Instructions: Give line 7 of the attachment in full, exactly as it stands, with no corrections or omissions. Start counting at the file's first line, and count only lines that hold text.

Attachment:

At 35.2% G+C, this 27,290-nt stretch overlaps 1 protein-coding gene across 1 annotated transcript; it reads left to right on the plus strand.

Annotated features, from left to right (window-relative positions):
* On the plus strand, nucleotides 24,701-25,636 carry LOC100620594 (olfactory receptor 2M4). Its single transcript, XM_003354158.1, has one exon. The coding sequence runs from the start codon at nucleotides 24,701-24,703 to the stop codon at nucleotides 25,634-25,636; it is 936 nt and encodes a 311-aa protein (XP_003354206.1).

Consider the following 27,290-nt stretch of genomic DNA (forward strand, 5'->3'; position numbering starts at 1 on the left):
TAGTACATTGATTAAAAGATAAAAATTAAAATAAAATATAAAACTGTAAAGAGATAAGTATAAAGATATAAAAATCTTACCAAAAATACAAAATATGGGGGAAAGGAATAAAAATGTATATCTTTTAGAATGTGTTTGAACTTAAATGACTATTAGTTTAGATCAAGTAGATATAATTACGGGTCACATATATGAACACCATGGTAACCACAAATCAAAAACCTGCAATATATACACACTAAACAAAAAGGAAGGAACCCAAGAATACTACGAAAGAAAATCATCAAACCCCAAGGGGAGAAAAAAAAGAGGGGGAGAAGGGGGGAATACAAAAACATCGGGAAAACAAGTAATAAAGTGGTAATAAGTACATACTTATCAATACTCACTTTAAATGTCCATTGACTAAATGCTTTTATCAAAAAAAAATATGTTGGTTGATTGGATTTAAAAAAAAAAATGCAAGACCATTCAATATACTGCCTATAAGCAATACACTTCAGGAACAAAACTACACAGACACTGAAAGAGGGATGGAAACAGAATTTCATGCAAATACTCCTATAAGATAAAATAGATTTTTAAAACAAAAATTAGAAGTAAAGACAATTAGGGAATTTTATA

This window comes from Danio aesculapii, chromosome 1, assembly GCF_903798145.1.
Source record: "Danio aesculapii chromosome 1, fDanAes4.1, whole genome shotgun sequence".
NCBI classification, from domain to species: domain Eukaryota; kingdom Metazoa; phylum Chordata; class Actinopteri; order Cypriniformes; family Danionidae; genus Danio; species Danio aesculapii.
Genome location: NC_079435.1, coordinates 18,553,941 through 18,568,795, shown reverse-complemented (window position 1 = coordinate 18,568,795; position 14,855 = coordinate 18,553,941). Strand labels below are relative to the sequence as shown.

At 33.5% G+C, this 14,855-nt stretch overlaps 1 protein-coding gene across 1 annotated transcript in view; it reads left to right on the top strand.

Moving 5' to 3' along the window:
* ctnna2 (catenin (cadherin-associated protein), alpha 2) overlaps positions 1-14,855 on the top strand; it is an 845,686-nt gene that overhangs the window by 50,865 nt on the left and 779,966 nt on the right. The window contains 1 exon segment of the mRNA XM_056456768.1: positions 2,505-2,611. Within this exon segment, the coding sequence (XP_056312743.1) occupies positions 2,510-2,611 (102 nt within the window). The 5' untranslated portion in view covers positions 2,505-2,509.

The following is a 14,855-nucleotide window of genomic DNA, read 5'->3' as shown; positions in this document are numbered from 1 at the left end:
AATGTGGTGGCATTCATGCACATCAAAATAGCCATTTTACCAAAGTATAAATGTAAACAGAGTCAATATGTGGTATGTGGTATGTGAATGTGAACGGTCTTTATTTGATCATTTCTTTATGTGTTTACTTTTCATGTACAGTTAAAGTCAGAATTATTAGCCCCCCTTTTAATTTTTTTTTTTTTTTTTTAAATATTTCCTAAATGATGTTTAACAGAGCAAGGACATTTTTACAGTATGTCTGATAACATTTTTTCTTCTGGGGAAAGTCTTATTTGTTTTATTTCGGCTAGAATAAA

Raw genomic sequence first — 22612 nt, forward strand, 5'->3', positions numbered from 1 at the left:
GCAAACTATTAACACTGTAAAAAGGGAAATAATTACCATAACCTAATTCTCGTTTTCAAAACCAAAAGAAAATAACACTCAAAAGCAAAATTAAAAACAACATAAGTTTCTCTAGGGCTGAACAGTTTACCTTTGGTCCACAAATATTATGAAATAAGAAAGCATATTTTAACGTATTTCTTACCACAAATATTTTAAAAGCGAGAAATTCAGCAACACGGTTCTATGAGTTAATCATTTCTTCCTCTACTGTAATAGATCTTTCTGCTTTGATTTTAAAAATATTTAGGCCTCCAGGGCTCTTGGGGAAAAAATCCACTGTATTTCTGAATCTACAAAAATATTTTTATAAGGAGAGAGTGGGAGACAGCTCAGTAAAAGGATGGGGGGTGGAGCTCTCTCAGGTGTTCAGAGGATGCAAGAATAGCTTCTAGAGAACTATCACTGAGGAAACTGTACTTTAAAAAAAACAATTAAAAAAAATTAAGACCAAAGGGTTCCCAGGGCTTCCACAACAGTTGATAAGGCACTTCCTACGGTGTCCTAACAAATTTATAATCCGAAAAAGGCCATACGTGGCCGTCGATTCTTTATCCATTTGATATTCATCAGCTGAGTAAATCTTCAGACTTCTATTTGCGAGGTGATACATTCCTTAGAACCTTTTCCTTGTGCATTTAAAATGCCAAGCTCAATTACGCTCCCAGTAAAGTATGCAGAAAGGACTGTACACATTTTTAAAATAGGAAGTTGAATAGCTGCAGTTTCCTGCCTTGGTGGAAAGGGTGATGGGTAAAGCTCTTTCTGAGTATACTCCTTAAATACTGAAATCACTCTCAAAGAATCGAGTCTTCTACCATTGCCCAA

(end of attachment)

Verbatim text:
Source record: "Danio aesculapii chromosome 1, fDanAes4.1, whole genome shotgun sequence".